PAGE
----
It was around this time when the ajumma approached.  Not the one we passed upon arrival, but another, younger one in flowered pants and a pink vest.  Her hair was short and curly.  She called out in a loud voice, pointing at us.  As she drew closer, her voice grew louder, yelling in Korean.  We realized she was telling us we couldn’t make a fire, but with my embarrassingly-poor and Joe’s better-but-still-limited Korean skills, we couldn’t discern the details–namely, the WHY we couldn’t have a fire.  Was it because of the wind?  It was windy, but we had chosen a spot sheltered by a rock wall for that reason.  Did the island not allow fires?  But we had seen online photos of foreigners having a fire ON Bijindo, with no text alongside it reporting ajumma interception.  Was there somewhere else on the beach we were allowed to have a fire?  If so, where?  We couldn’t ask, and the ajumma couldn’t explain, at least not in English, though she was definitely trying in Korean.  I didn’t want to listen.  I wanted to keep arranging my stones.  It was only April, which meant the nights were still cold.  The entire evening ahead revolved around THE FIRE.  We had traveled an hour-and-a-half by bus and another 45 minutes by boat to be here, on the island where we had seen photographic evidence of flames at night.  I guess you could say we were feeling a little determined.  So we did what I feel confident saying many foreigners would do. We played dumb.  Eventually the woman walked away, shaking her head, and we pitched our tent, shaking ours.  Problem unresolved but solved, or so we hoped.

Twenty minutes later she returned, and had recruited an ajumma friend.  The woman’s hair was short and curly.  She wore pink pants, a flowered shirt, a blue vest, and a red baseball hat.  The hat and vest, it seemed, were part of a uniform, because as she shouted at us, she kept pointing to the logo on each.  At one point she even took the hat off to point to the logo, really reinforcing that she was in charge of something.  Was she the Bijindo Island Park Service?  A one-woman crew who monitored all island incidents?  We couldn’t ask.  We had to listen.  She pointed to the firewood, then pointed to the ragged front yard of a shack next to the abandoned pension.  There were a few boulders and a steel vat in the corner of the yard, with a small opening beneath for fire.  After a lot of hand gesturing, we deduced they were telling us we could have a fire there.  The second ajumma marched over to our wood pile, grabbed Joe’s prized branch, and started heading in the direction of the shack.  All we could do was follow.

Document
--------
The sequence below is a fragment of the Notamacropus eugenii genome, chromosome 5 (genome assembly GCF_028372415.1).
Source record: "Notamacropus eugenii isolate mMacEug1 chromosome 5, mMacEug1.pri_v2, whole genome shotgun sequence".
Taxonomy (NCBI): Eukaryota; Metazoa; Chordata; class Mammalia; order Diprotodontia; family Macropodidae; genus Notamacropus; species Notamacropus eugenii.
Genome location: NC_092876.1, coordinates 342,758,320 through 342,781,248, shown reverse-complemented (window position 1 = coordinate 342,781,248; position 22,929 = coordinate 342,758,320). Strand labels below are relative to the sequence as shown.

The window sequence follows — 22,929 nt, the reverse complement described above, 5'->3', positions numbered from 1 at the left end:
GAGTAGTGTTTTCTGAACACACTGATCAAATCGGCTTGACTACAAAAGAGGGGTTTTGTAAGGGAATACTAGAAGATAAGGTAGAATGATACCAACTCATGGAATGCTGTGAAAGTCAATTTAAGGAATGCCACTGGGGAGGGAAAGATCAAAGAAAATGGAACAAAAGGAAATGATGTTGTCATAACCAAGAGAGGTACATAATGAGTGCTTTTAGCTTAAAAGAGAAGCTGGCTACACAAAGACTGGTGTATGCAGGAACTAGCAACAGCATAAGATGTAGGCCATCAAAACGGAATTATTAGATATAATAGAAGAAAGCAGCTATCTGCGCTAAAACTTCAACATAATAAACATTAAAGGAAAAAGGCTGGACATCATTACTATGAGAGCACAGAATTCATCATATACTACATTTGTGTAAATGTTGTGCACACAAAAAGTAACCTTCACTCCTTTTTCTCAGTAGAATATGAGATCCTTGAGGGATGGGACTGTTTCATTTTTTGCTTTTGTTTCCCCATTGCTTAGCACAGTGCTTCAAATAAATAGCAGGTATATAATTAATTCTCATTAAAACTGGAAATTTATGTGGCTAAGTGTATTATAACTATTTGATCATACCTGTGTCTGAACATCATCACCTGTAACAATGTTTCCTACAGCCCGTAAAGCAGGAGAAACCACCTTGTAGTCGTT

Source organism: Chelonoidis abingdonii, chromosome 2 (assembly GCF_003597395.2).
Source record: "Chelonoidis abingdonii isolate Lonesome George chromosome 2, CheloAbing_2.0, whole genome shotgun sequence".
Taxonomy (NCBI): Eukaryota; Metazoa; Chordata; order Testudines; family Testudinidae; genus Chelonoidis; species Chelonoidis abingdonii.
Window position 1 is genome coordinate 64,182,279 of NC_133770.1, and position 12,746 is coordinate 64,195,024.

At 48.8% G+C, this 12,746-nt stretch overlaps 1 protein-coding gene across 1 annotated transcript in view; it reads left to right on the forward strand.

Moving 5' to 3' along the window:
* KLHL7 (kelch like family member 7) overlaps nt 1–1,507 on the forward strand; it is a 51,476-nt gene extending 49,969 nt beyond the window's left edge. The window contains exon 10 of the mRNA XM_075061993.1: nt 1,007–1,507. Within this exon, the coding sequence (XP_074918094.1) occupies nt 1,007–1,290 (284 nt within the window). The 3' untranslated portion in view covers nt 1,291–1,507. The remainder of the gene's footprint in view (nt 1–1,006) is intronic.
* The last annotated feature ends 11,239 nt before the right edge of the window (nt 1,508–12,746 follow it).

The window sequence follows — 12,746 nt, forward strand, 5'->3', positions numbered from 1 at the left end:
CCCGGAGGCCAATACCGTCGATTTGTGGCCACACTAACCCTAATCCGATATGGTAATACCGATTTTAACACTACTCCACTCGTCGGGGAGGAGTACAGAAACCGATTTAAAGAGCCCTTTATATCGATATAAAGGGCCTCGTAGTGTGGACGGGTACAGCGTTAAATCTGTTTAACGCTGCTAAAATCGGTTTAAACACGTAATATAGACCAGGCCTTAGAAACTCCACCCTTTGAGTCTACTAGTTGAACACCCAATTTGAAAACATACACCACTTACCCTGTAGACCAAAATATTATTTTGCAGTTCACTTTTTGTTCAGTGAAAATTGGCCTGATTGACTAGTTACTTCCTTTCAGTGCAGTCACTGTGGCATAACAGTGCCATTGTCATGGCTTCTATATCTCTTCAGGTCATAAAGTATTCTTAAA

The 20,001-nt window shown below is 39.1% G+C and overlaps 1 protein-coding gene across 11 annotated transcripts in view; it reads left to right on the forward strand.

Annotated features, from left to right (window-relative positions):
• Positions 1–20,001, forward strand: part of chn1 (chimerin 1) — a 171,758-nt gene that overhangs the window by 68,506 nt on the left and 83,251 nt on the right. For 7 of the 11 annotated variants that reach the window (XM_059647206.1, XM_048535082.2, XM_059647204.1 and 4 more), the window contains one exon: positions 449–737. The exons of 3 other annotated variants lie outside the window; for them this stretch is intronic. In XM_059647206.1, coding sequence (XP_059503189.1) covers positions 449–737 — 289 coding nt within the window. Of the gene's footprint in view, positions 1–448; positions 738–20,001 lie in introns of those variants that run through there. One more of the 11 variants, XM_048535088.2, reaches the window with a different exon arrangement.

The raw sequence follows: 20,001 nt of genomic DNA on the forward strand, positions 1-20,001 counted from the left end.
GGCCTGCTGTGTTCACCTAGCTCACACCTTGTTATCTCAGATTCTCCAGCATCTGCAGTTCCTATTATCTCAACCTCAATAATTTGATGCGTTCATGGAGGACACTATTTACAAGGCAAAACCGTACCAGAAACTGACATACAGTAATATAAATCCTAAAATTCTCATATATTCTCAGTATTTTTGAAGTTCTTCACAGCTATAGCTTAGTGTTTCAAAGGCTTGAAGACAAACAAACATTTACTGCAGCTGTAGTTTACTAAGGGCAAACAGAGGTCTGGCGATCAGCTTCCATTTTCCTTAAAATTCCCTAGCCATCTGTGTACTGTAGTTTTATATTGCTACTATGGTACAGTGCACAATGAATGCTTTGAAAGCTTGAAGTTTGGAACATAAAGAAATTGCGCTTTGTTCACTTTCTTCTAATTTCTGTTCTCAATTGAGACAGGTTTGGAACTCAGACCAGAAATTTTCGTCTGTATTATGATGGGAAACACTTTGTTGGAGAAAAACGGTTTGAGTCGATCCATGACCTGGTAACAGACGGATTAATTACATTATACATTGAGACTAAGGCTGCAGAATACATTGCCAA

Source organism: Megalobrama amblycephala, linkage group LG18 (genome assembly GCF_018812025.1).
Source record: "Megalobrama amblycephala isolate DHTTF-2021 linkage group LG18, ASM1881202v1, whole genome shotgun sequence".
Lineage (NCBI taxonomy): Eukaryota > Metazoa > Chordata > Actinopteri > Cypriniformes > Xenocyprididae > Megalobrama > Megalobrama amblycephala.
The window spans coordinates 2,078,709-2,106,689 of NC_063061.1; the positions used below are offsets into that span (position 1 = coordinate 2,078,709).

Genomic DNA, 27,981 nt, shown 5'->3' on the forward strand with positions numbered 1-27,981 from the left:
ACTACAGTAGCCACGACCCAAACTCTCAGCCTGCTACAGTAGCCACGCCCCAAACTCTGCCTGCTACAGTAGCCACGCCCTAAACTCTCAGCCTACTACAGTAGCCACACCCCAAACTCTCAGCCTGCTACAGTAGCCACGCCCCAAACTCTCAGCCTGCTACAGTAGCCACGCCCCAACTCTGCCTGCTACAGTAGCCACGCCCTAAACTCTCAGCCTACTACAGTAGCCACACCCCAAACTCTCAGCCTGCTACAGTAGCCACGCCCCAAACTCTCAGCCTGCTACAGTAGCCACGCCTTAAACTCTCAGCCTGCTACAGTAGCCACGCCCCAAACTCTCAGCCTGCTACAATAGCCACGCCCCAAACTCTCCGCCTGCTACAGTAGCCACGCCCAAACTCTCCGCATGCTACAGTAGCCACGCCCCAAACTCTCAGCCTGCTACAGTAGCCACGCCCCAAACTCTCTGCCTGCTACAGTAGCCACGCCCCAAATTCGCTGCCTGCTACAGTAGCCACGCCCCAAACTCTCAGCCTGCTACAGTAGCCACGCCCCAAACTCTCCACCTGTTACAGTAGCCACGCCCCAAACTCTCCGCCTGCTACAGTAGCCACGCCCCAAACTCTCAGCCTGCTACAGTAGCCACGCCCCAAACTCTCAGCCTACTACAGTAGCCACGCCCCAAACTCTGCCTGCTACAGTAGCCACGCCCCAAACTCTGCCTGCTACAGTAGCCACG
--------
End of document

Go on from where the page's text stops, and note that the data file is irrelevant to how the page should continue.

I'm telling you, they run this country

New fire location meant new tent location, so I hauled the already-pitched tent over while Joe flattened the sand in preparation.  The ajummas sat on the concrete sidewalk, watching.

Being a good sport

Once the tent was officially set up in the new spot, the ajummas seemed to trust we weren’t going to strike a match back near the rock wall, and left us alone.  It was fire time.  Not the crackling open fire we had envisioned back in my apartment in Busan, but the contained, covered-by-a-vat kind of fire you get when you’re in a foreign country that’s also kind of your home but you don’t speak the language and it’s run by old women who have lived through wars and who wonder why you’re there in the first place.  That kind of fire.

Thinking about the other kind of fire...

Joe and the fire stick

But then it was sunset time…

And the fire didn’t matter so much.

I wish I could say we were left in peace for the rest of the trip.  The truth is yet another ajumma emerged, and shouted at us about the fire, or the vat, or something to do with the fire and the vat, then walked away muttering and shaking her head, and re-appeared in the morning and yelled at us some more as we were waking up.  Then, as we waited at the dock for the boat that afternoon (after some breakfast ramen on the other side of town), an ajushi who had clearly been informed about the waygooks (foreigners) on the island, pulled up on a bicycle and pointed to us, shouting a bunch of Korean, then pointed back at the beach.  We didn’t know what we had done wrong.  Did the ajummas not tell us we could make a fire where the vat-firepit was?  Had we misunderstood?  Had we let the fire burn too late into the night?  Was there a fire shut-down time?  Were we terrible people?

 We didn’t mean to disturb anyone on Bijindo.  We just wanted to camp, with a fire, on a beach.  Which we did.  Sort of.

Waiting for the boat on the dock

Scene of the crime

I'm pretty sure we didn't disturb the starfish

We’ve made plans to visit another island called Somaemuldo in a couple weeks.  We’re bringing the tent.  But if the island ajummas say no fire, we’ll rent a room in a minbak.

I’ve lived here a year and three months.  Korea is my home, for now.  But the country belongs to the ajummas, the ajushis and the generations that have followed them.  Mostly the ajummas.  These ladies gut the fish the country eats and carry its heritage in their bones. They’re in charge.  I’ll settle for candlelight.

Green Water White Sand Bijindo Teaser


As usual, I should be asleep right now, and will be paying for this late-night post in the morning when my kindies are running circles around me because the coffee I’ve downed while applying mascara in the hopes it makes me eyes appear open isn’t boosting me anywhere close to their energy level, but I’ve been grading about 900 essays all night, well actually there’s only 28 students in the uni class I teach on Wednesday nights, but by the time you get to number 19 or so it might as well be 900, a stack that just seems to grow the more you grade it, and I miss my blog kind of terribly, and in just a few more weeks my evenings and weekends will be free again to write, and take photos, and edit photos, and write, and explore the city and the country, and did I mention writing?  And all the other things I love to do when I’m not juggling two jobs.  But for tonight, another glimpse of Bijindo, and the dock that greeted us on the camping trip that somehow already feels like a long time ago. More, more, of everything to come–thanks for reading, everybody!

~Coco xo